When I met Holbrook Kohrt, MD, in 2009 he seemed to specialize in the impossible. Born with severe hemophilia, simply surviving to adulthood despite the perils of his condition and the HIV epidemic was close to miraculous. But here was Kohrt, recently finished with his residency in internal medicine and starting PhD studies to learn how to design and analyze clinical trials. I interviewed him for a Stanford Medicine magazine article that year, and in the years that followed watched him go on to great success testing cancer treatments as a Stanford assistant professor of oncology.
Kohrt later reflected on his survival and philosophy in a 2013 Stanford Medicine article by Krista Conger:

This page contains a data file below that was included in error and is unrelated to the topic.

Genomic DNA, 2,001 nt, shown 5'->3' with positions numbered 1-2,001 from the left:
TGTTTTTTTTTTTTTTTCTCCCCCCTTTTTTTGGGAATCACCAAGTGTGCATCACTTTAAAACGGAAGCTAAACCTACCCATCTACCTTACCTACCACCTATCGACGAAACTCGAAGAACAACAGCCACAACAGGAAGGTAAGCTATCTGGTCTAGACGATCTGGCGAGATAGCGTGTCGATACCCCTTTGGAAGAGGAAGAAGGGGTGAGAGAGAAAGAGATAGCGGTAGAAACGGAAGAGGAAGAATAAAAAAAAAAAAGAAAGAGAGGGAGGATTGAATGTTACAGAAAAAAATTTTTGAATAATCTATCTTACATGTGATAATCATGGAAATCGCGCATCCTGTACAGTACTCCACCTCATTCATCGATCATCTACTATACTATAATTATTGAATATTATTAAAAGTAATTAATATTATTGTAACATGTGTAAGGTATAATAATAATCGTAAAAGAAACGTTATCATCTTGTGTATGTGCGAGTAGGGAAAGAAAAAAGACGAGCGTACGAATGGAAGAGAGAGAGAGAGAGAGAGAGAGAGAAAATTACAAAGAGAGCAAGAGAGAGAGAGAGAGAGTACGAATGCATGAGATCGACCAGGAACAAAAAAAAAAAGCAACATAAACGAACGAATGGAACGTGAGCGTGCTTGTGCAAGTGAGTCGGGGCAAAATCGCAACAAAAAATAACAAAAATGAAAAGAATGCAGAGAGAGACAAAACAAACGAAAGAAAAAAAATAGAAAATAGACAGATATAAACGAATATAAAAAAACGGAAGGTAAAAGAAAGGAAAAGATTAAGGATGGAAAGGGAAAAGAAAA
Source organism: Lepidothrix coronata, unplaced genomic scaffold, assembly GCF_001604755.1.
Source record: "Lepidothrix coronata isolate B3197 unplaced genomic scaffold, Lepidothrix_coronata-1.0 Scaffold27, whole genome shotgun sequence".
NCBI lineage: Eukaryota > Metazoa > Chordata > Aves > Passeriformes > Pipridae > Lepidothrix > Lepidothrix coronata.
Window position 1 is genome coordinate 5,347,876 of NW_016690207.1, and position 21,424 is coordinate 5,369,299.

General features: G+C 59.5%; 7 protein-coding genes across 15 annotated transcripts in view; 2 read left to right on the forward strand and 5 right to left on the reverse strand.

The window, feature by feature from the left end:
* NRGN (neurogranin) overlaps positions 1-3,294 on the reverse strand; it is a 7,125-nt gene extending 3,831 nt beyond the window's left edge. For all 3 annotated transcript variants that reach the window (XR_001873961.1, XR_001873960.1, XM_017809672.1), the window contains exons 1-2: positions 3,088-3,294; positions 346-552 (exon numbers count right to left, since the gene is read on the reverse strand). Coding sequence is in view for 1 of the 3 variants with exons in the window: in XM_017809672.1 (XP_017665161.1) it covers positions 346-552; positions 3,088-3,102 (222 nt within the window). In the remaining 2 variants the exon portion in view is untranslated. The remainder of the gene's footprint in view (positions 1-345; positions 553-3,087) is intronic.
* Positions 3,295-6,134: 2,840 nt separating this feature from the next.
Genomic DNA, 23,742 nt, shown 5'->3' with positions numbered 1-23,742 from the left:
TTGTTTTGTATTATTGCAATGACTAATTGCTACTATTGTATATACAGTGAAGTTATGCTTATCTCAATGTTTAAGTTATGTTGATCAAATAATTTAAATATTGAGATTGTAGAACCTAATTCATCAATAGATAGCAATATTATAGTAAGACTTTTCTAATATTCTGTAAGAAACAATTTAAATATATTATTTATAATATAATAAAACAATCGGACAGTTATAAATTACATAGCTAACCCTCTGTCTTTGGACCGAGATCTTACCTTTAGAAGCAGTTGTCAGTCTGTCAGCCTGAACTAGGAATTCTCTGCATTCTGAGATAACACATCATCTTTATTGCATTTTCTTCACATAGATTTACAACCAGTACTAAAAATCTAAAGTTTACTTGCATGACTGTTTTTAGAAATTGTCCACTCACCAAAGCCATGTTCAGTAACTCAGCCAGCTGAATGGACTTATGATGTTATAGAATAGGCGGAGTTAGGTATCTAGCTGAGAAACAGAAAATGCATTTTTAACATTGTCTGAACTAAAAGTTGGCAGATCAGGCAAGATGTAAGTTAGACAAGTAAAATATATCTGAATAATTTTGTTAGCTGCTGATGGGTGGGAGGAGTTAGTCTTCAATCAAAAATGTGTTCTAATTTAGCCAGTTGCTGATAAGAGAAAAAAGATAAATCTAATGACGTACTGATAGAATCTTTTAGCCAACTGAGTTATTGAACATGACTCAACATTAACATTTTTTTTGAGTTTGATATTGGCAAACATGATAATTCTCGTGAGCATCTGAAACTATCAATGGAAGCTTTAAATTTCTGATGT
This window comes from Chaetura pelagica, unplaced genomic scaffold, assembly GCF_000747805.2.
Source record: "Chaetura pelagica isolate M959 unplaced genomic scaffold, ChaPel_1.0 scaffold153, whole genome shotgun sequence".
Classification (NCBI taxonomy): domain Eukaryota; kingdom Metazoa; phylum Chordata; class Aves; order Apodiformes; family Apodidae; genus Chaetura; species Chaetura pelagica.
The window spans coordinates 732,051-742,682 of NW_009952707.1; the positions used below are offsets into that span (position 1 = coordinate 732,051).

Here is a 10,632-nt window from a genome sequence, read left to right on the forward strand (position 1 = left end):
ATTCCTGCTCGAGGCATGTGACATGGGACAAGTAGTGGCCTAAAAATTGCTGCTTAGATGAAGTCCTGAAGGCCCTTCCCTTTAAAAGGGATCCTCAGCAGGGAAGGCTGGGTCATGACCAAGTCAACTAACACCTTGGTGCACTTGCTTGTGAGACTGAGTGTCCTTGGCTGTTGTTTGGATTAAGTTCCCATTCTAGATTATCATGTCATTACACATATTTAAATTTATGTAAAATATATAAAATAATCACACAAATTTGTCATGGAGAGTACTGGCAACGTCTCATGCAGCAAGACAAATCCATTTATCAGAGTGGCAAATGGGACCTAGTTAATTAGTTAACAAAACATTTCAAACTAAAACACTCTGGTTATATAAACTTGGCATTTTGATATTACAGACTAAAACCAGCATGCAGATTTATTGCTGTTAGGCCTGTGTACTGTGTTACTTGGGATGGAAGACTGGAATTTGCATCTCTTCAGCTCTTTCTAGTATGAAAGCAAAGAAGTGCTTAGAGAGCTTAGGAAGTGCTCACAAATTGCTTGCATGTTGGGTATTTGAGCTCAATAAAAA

"Essentially I just got really, really lucky," says Kohrt. "What it really underscores for me is that, in some parts of your life, things are under your control, and in others they are not. Initially there is a very high level of fear when you realize that the outcome is out of your hands. You have to choose whether you're going to perseverate on that and feel that fear every day, or if you're going to hope and move forward."
Sadly, the odds caught up with Kohrt. He died earlier this week, but not without accomplishing the impossible. For an inspiring view of his life, take a look at the full piece.
Previously: Both a doctor and a patient: Stanford physician talks about his hemophilia
Photo by Kris Newby